Naiyer A. Rizvi, MD: Jamie?

Jamie E. Chaft, MD: That’s my practice pattern in this population or in any patients with non—small cell lung cancer who have aggressive or more symptomatic disease. Most of them need to be seen more frequently. And 3 weeks is kind of the outer limit of that frequency that I’m comfortable with. Although there certainly are the patients who live further away where travel is both a burden in terms of time, effort, and cost. I can see a place, particularly in rural communities, where the 4-week dosing is a huge advantage.

Naiyer A. Rizvi, MD: It’s expensive to park in New York City.

Jamie E. Chaft, MD: It is.

Naiyer A. Rizvi, MD: So let’s look at one regimen versus the other. Do you feel they’re fairly similar and interchangeable? What are your thoughts in terms of the data?

Jamie E. Chaft, MD: I think that they’d look very comparable. As was said, it’s reassuring to see this replicated because we always have doubts with just 1 study. The data were very comparable, and I think the unique feature of CASPIAN was that the control arm was treated very aggressively—as aggressively as could be. They were allowed to have up to 6 cycles of chemotherapy. They were allowed to have PCI, although the uptake was quite low, as is our national trend. But that was a really clean control arm with top-notch treatment, and still the combination outperformed, so it certainly reaffirms our new standard of care.

Naiyer A. Rizvi, MD: Taofeek?

Taofeek K. Owonikoko, MD, PhD: I’m of the same opinion that the results of the CT [computed tomography] scan are very important for the field, for 2 reasons. We had the IMpower133 where everybody looked and said, “They are positive, but I still want more.” And then we had the negative string of results from the maintenance and the relapse, which was a little difficult to question whether this category actually will work in small cell, to start with. And maybe the original result of the IMpower133 is questionable.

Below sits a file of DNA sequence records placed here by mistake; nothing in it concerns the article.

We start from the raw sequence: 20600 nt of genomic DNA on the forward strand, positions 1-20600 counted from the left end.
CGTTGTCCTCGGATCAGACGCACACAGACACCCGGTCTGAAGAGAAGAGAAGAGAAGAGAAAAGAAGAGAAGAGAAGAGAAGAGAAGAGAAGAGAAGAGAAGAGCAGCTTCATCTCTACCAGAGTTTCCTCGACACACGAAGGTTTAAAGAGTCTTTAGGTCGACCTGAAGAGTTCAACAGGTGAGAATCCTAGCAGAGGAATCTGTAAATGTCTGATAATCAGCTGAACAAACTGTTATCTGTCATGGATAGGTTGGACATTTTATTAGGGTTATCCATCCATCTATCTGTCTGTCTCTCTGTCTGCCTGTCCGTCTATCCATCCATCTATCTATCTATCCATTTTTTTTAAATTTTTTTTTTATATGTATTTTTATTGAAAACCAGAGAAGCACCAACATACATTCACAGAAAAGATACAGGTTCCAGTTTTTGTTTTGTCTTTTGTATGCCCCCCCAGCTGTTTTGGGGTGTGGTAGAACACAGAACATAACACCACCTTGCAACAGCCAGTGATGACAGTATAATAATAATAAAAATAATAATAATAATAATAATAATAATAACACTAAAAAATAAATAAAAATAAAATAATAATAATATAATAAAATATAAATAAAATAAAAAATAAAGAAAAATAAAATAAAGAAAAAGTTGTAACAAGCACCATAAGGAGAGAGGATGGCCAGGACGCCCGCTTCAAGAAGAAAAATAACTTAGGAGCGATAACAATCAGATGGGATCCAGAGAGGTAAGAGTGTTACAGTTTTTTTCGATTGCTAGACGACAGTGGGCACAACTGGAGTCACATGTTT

To have the CASPIAN trial come out, to replicate that result in a well-controlled, well-designed trial, is reassuring. This is a strategy that will help our patients. Unfortunately, at this point, we don’t know who those patients are. Finally, the small subset of patients who are really driving the survival advantage are key. When it comes to the schedule, I actually don’t have much concern in terms of the every-4-week schedule. Some of my patients with relapsed disease on nivolumab I treat every 4 weeks. I still do. As long as we have the data show that that’s comparable PK [pharmacokinetics] characteristics, between the every-3-week and every-4-week schedule, I would be comfortable doing either. But at least now we have a good platform to start building additional studies to identify subsets that will benefit. Or if you cannot, what other strategies can we add on to what we now have as our new platform, for their improvement?

Transcript Edited for Clarity